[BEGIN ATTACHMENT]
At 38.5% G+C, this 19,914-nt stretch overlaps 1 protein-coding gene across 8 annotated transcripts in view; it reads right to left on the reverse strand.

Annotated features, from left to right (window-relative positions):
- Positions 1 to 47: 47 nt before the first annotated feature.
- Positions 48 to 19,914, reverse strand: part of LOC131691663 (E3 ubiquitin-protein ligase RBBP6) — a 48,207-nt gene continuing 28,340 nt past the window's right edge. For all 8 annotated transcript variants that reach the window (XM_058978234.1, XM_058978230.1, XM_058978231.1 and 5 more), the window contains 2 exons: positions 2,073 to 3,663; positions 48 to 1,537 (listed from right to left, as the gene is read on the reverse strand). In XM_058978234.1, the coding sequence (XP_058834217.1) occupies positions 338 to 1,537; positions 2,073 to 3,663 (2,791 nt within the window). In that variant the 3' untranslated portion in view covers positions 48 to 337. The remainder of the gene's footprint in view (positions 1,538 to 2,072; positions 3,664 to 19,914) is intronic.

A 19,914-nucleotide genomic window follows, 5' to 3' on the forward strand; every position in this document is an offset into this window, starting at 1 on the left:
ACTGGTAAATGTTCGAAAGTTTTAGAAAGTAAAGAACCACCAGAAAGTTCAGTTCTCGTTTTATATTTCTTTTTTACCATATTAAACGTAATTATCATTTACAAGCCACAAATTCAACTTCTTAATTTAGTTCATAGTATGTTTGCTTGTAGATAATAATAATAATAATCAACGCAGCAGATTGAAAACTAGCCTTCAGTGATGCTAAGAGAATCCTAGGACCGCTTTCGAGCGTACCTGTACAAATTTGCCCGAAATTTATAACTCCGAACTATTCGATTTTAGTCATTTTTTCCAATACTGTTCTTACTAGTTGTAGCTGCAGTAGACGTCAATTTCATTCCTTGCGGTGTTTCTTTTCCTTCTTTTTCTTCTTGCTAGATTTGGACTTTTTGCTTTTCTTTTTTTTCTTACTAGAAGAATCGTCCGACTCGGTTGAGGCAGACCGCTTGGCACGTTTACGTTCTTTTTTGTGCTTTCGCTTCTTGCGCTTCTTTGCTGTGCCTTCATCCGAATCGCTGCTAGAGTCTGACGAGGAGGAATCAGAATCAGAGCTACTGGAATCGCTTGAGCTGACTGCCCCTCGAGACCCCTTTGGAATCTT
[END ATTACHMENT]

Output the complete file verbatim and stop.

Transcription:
At 38.5% G+C, this 19,914-nt stretch overlaps 1 protein-coding gene across 8 annotated transcripts in view; it reads right to left on the reverse strand.

Annotated features, from left to right (window-relative positions):
- Positions 1 to 47: 47 nt before the first annotated feature.
- Positions 48 to 19,914, reverse strand: part of LOC131691663 (E3 ubiquitin-protein ligase RBBP6) — a 48,207-nt gene continuing 28,340 nt past the window's right edge. For all 8 annotated transcript variants that reach the window (XM_058978234.1, XM_058978230.1, XM_058978231.1 and 5 more), the window contains 2 exons: positions 2,073 to 3,663; positions 48 to 1,537 (listed from right to left, as the gene is read on the reverse strand). In XM_058978234.1, the coding sequence (XP_058834217.1) occupies positions 338 to 1,537; positions 2,073 to 3,663 (2,791 nt within the window). In that variant the 3' untranslated portion in view covers positions 48 to 337. The remainder of the gene's footprint in view (positions 1,538 to 2,072; positions 3,664 to 19,914) is intronic.

A 19,914-nucleotide genomic window follows, 5' to 3' on the forward strand; every position in this document is an offset into this window, starting at 1 on the left:
ACTGGTAAATGTTCGAAAGTTTTAGAAAGTAAAGAACCACCAGAAAGTTCAGTTCTCGTTTTATATTTCTTTTTTACCATATTAAACGTAATTATCATTTACAAGCCACAAATTCAACTTCTTAATTTAGTTCATAGTATGTTTGCTTGTAGATAATAATAATAATAATCAACGCAGCAGATTGAAAACTAGCCTTCAGTGATGCTAAGAGAATCCTAGGACCGCTTTCGAGCGTACCTGTACAAATTTGCCCGAAATTTATAACTCCGAACTATTCGATTTTAGTCATTTTTTCCAATACTGTTCTTACTAGTTGTAGCTGCAGTAGACGTCAATTTCATTCCTTGCGGTGTTTCTTTTCCTTCTTTTTCTTCTTGCTAGATTTGGACTTTTTGCTTTTCTTTTTTTTCTTACTAGAAGAATCGTCCGACTCGGTTGAGGCAGACCGCTTGGCACGTTTACGTTCTTTTTTGTGCTTTCGCTTCTTGCGCTTCTTTGCTGTGCCTTCATCCGAATCGCTGCTAGAGTCTGACGAGGAGGAATCAGAATCAGAGCTACTGGAATCGCTTGAGCTGACTGCCCCTCGAGACCCCTTTGGAATCTT